Course Hero. "The Awakening Study Guide." Course Hero. 7 Feb. 2017. Web. 24 Sep. 2018. <https://www.coursehero.com/lit/The-Awakening/>.
Course Hero. (2017, February 7). The Awakening Study Guide. In Course Hero. Retrieved September 24, 2018, from https://www.coursehero.com/lit/The-Awakening/
(Course Hero, 2017)
Course Hero. "The Awakening Study Guide." February 7, 2017. Accessed September 24, 2018. https://www.coursehero.com/lit/The-Awakening/.
Course Hero, "The Awakening Study Guide," February 7, 2017, accessed September 24, 2018, https://www.coursehero.com/lit/The-Awakening/.
With what birds is Edna Pontellier associated in The Awakening, and what do these birds represent?
The first bird mentioned in the novel, the parrot, speaks loudly from its cage, disturbing the peace of Léonce Pontellier. This parrot represents Edna Pontellier, who is confined to her "cage" of social norms and increasingly disturbs the peace of her husband's privileged and conventional existence. Later Edna is represented by a pigeon when she goes to live in the "pigeon house." This small house is similar in many ways to the parrot's cage; however, a pigeon is a dull-colored bird and a parrot is a vibrantly colored bird, suggesting Edna is losing something vital as she continues her journey of self-discovery. Whether this is the loss of joy and beauty or the loss of womanhood's outward trappings is debatable, though both may be true. In the final scene Edna is represented by the broken-winged bird unable to sustain flight. This suggests Edna does not have the wherewithal to truly embrace her individuality and throw off the shackles of traditional womanhood. She tries, but she cannot fly with a broken wing.
How does the imagery of Edna Pontellier's wedding ring develop in The Awakening, and what does this development suggest?
The first rings described in the novel are those Léonce Pontellier returns to Edna Pontellier when she comes back from the beach in Chapter 1. After her husband draws attention to her sunburned skin, Edna notices her rings are missing, including her wedding ring. Silently accepting his criticism about her skin, she replaces the rings on her fingers. In this gesture the rings become symbolic of her husband's control over her. This scene is reversed somewhat in Chapter 17, when Edna removes her wedding ring and tried to crush it. She clearly associates the wedding ring with being trapped in a marriage she finds unsatisfying. Later in the chapter, she again replaces the ring on her finger.
How does the Victorian ideal of the "Angel in the House" apply to the main female characters in The Awakening?
The Victorian ideal of a woman whose self-sacrificing nature made her a tender mother and compliant wife was put into words by poet Coventry Patmore in his poem "The Angel in the House." The phrase caught on and became shorthand for a variety of behaviors considered becoming of the perfect woman. In The Awakening Chopin portrays Madame Ratignolle as the perfect angel in the house. A loving and attentive mother who produces a baby every few years and gives her entire existence to their care and to her husband's pleasure, she is even garbed in angelic white. Chopin describes Madame Ratignolle and women like her as "mother-women," saying, "they were women who idolized their children, worshiped their husbands, and esteemed it a holy privilege to efface themselves as individuals and grow wings as ministering angels." Chopin portrays Mademoiselle Reisz as the polar opposite. Mademoiselle Reisz, who first appears all in black, has chosen not to become a wife or mother, instead devoting all her energy to her music. The novel's main character, Edna Pontellier, is somewhere in between these two. She is not an angel in the house, but she is unwilling to forgo everything but her art, as Mademoiselle Reisz does.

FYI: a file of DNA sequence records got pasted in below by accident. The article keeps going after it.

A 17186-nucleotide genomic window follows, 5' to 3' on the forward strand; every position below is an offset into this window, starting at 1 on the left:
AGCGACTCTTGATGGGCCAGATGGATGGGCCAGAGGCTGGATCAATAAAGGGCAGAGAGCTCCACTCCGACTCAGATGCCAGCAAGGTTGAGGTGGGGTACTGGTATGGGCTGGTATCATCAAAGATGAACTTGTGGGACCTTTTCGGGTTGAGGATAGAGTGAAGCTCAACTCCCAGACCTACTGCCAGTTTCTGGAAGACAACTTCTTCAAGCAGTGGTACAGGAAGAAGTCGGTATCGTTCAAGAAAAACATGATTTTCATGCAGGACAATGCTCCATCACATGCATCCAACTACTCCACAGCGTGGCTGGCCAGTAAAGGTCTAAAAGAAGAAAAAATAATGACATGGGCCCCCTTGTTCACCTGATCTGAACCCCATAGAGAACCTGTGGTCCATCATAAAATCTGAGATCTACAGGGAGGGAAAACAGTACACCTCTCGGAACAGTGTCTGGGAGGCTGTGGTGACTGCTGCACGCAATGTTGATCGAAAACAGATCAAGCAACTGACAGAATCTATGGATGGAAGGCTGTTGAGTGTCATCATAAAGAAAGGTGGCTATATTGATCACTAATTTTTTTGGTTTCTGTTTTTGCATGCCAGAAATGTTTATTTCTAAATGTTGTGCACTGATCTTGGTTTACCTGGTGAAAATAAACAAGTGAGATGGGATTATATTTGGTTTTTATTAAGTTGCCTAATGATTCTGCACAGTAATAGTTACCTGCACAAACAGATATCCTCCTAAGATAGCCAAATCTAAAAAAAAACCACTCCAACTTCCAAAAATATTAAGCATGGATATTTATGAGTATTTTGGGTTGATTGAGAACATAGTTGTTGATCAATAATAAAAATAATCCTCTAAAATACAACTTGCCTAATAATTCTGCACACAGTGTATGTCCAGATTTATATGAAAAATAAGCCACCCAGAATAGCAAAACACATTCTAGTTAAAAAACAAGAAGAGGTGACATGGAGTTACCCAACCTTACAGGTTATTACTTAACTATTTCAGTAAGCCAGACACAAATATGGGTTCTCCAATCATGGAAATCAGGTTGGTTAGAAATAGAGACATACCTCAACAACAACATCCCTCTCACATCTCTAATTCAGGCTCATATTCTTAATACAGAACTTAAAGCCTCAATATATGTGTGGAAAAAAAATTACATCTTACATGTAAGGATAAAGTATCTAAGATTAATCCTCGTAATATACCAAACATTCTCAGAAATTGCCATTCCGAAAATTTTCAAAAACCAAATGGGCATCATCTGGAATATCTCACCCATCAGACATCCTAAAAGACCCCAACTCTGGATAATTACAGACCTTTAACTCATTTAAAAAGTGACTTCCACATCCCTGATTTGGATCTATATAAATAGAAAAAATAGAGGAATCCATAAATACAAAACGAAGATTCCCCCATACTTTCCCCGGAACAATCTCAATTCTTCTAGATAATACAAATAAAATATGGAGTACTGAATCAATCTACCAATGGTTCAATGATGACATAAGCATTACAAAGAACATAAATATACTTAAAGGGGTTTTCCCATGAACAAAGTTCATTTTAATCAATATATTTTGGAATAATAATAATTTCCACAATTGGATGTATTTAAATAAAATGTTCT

In Chapter 9 of The Awakening what image does Edna Pontellier see when she hears Mademoiselle Reisz play the piece Edna calls "Solitude," and why is this image significant?
On Grand Isle Edna Pontellier makes a habit of listening to Mademoiselle Reisz practice piano, and the music calls up images to her mind as she listens. Edna calls one of the pieces "Solitude," even though it has another name. The piece evokes an image rich with foreshadowing: "When she heard it there came before her imagination the figure of a man standing beside a desolate rock on the seashore. He was naked. His attitude was one of hopeless resignation as he looked toward a distant bird winging its flight away from him." This image is significant for two reasons. First, it foreshadows the ending of the book, in which Edna strips off her clothes, watches a broken-winged bird plunge into the sea, and then swims out to sea herself. Second, the image contrasts sharply with the final moments of Edna's life. Edna imagines a man and a bird that flies away. In real life a woman (Edna) watches a broken-winged bird fail to fly. Edna can imagine a man symbolically leaving or being free to leave; she can't imagine a woman in the same position. She may find the imaginary man's solitude appealing and desirable, but she cannot have his solitude. When she stands in the very place her imaginary man stood and looks out over the same sea, the only solitude she can find is in death.
On the way to the Cheniere in Chapter 12 of The Awakening what does Robert and Mariequita's short conversation reveal about their perspectives on marriage?